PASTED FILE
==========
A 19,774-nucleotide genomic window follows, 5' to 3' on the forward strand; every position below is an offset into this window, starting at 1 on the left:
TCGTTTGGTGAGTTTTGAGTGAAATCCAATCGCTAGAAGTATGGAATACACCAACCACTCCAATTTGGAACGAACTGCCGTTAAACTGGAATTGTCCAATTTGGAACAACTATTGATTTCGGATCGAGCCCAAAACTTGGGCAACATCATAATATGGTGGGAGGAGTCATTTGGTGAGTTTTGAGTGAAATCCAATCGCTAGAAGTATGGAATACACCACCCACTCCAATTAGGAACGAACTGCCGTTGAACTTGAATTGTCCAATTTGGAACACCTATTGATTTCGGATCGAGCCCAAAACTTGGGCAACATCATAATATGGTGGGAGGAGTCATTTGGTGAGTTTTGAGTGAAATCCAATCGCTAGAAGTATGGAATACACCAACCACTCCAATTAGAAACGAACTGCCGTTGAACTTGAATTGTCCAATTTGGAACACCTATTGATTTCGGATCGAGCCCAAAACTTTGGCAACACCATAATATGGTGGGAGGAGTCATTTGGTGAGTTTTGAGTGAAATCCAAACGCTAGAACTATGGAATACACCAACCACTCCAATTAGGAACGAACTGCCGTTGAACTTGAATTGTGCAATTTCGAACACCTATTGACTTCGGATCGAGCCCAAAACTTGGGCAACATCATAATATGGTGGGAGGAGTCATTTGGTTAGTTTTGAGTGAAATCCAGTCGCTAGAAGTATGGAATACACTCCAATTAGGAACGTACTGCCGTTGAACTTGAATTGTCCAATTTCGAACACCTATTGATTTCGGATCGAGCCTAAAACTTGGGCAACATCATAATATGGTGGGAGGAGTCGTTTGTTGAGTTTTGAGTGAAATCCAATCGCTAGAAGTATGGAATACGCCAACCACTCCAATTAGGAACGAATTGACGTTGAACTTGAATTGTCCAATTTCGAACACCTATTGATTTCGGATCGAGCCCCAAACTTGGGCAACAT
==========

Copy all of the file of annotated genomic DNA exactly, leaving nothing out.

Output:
A 19,774-nucleotide genomic window follows, 5' to 3' on the forward strand; every position below is an offset into this window, starting at 1 on the left:
TCGTTTGGTGAGTTTTGAGTGAAATCCAATCGCTAGAAGTATGGAATACACCAACCACTCCAATTTGGAACGAACTGCCGTTAAACTGGAATTGTCCAATTTGGAACAACTATTGATTTCGGATCGAGCCCAAAACTTGGGCAACATCATAATATGGTGGGAGGAGTCATTTGGTGAGTTTTGAGTGAAATCCAATCGCTAGAAGTATGGAATACACCACCCACTCCAATTAGGAACGAACTGCCGTTGAACTTGAATTGTCCAATTTGGAACACCTATTGATTTCGGATCGAGCCCAAAACTTGGGCAACATCATAATATGGTGGGAGGAGTCATTTGGTGAGTTTTGAGTGAAATCCAATCGCTAGAAGTATGGAATACACCAACCACTCCAATTAGAAACGAACTGCCGTTGAACTTGAATTGTCCAATTTGGAACACCTATTGATTTCGGATCGAGCCCAAAACTTTGGCAACACCATAATATGGTGGGAGGAGTCATTTGGTGAGTTTTGAGTGAAATCCAAACGCTAGAACTATGGAATACACCAACCACTCCAATTAGGAACGAACTGCCGTTGAACTTGAATTGTGCAATTTCGAACACCTATTGACTTCGGATCGAGCCCAAAACTTGGGCAACATCATAATATGGTGGGAGGAGTCATTTGGTTAGTTTTGAGTGAAATCCAGTCGCTAGAAGTATGGAATACACTCCAATTAGGAACGTACTGCCGTTGAACTTGAATTGTCCAATTTCGAACACCTATTGATTTCGGATCGAGCCTAAAACTTGGGCAACATCATAATATGGTGGGAGGAGTCGTTTGTTGAGTTTTGAGTGAAATCCAATCGCTAGAAGTATGGAATACGCCAACCACTCCAATTAGGAACGAATTGACGTTGAACTTGAATTGTCCAATTTCGAACACCTATTGATTTCGGATCGAGCCCCAAACTTGGGCAACAT